At the outset I think it important to state that it is the long-standing policy and practice for the Department not to comment in detail on the outcome of cases which have been before the Courts. This policy applies equally to cases which the Department’s interpretation of the law have been upheld in the Courts as it does to cases where the Courts have found against such interpretation. There are sound and well grounded reasons for this approach; to comment in detail on specific cases would carry the risk that the Department would be accused of interfering with the doctrine of the separation of powers between the State and the Courts. This doctrine which is enshrined in the Constitution is of course a fundamental cornerstone of our system of justice and its interface with the executive.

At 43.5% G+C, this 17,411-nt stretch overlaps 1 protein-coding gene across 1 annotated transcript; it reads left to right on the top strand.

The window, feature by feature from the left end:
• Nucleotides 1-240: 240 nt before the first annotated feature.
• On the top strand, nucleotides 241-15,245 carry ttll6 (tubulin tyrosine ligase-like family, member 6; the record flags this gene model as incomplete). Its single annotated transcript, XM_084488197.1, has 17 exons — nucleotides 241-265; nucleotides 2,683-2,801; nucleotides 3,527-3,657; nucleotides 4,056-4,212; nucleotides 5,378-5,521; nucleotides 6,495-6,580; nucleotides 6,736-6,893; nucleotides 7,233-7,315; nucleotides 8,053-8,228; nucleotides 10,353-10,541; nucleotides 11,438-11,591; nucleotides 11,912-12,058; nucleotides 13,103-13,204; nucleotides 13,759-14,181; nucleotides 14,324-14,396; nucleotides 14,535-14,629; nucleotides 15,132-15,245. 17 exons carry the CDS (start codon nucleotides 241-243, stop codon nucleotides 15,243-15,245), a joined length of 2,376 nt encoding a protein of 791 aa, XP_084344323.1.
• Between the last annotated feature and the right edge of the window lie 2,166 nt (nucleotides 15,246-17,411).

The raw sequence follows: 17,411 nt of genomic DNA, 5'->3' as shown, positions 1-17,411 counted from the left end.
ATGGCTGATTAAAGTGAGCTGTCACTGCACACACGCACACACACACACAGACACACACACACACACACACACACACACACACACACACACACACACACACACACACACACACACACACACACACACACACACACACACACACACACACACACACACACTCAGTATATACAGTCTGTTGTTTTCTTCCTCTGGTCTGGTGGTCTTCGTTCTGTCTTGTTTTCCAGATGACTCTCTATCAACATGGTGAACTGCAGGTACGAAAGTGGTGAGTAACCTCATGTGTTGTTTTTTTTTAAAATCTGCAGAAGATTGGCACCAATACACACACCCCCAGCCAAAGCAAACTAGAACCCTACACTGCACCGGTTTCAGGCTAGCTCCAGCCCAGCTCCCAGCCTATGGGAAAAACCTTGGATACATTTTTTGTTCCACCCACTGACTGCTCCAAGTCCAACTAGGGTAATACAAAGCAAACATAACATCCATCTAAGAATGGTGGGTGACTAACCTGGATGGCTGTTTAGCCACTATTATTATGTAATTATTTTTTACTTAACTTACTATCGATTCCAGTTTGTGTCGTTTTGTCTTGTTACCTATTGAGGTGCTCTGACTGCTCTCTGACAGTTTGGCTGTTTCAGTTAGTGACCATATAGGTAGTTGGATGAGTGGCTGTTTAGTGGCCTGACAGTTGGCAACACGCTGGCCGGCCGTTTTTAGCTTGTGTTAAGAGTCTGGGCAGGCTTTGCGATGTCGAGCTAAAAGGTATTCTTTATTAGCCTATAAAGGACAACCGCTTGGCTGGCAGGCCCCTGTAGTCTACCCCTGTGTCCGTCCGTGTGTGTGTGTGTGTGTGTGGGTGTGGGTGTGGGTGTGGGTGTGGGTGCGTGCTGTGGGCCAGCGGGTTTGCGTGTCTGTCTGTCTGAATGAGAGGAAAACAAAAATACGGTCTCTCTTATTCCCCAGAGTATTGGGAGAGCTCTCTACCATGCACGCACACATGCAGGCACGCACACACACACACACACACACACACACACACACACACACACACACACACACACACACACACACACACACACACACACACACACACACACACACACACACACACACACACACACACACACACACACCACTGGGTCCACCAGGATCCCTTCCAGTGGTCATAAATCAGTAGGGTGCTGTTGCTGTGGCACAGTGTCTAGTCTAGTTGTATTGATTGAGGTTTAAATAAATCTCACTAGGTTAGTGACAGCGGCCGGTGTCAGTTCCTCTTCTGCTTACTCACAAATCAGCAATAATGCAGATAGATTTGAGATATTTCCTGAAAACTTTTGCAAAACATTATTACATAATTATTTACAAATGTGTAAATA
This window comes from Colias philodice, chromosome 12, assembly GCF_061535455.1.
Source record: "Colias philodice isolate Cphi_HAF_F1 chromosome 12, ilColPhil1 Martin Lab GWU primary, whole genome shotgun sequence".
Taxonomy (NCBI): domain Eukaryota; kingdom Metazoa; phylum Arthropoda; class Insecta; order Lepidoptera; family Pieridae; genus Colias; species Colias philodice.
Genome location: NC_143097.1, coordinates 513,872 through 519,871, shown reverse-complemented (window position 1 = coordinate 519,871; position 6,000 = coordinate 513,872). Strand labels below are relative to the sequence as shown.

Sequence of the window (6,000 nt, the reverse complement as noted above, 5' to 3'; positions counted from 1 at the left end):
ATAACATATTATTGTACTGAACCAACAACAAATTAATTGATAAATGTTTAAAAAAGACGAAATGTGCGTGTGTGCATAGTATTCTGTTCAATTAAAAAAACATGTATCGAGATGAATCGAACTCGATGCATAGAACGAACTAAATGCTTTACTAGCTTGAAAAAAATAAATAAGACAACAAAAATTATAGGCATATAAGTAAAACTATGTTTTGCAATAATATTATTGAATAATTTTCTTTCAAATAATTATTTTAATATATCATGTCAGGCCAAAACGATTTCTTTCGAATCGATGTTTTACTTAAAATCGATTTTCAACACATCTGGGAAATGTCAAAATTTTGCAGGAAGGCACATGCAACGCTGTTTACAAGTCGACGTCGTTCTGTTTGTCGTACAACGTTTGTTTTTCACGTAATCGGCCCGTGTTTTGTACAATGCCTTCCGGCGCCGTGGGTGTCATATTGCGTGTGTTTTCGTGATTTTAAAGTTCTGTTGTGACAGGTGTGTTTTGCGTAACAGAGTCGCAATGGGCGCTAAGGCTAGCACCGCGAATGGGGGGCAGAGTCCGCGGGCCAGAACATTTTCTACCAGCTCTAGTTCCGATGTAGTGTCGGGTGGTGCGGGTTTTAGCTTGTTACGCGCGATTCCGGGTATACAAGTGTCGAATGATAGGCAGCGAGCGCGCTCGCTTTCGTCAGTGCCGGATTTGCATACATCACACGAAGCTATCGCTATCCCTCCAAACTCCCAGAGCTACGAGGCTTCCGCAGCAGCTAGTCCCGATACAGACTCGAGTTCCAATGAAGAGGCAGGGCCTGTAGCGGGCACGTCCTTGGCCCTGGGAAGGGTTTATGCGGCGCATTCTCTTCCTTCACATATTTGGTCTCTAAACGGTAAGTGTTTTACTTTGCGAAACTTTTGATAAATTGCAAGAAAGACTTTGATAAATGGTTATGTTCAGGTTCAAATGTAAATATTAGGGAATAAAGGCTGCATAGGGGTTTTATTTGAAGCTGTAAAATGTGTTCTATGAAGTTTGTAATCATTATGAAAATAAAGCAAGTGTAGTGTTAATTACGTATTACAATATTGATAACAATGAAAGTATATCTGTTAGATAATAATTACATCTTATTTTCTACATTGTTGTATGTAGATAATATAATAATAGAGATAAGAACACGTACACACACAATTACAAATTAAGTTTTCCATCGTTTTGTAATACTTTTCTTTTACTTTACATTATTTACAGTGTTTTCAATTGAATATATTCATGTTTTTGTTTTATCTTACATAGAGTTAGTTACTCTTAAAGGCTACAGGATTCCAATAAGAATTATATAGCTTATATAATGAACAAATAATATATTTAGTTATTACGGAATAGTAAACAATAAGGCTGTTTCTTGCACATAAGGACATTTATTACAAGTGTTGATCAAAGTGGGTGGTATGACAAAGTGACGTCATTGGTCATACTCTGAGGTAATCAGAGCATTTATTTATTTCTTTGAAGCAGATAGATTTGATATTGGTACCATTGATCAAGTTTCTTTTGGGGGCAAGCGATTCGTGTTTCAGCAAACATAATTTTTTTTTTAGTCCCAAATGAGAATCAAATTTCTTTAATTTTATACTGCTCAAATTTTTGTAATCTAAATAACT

However, I would point out that my Department in its approach to legal challenges acts on foot of the legal advice available to it from the State's law officers. In considering its approach, as well as considering the specific facts of each individual case, it must have regard to the wider implications of any such challenges and as such is required to act in order to maintain the integrity of the State's immigration policies and procedures. My Department in dealing with all such cases acts in good faith, with integrity, in accordance with the law as it understands it to be at that time, and in accordance with the legal advice available to it.
I am informed by the Irish Naturalisation and Immigration Service that Bills of Cost have not been yet processed. This process can take a considerable period of time often depending on when the Bills are submitted and, in any event, are referred to the Taxing Master as appropriate.